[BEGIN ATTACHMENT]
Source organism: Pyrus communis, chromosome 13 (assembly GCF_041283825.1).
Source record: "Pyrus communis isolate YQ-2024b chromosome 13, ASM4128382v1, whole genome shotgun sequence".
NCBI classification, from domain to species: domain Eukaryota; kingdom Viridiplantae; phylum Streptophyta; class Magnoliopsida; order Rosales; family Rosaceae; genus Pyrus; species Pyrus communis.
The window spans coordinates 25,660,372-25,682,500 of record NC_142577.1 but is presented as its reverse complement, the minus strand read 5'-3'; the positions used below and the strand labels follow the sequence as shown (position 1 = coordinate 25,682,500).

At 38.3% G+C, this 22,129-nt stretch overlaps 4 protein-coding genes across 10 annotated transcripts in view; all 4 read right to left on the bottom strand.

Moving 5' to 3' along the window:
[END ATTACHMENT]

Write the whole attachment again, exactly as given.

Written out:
Source organism: Pyrus communis, chromosome 13 (assembly GCF_041283825.1).
Source record: "Pyrus communis isolate YQ-2024b chromosome 13, ASM4128382v1, whole genome shotgun sequence".
NCBI classification, from domain to species: domain Eukaryota; kingdom Viridiplantae; phylum Streptophyta; class Magnoliopsida; order Rosales; family Rosaceae; genus Pyrus; species Pyrus communis.
The window spans coordinates 25,660,372-25,682,500 of record NC_142577.1 but is presented as its reverse complement, the minus strand read 5'-3'; the positions used below and the strand labels follow the sequence as shown (position 1 = coordinate 25,682,500).

At 38.3% G+C, this 22,129-nt stretch overlaps 4 protein-coding genes across 10 annotated transcripts in view; all 4 read right to left on the bottom strand.

Moving 5' to 3' along the window: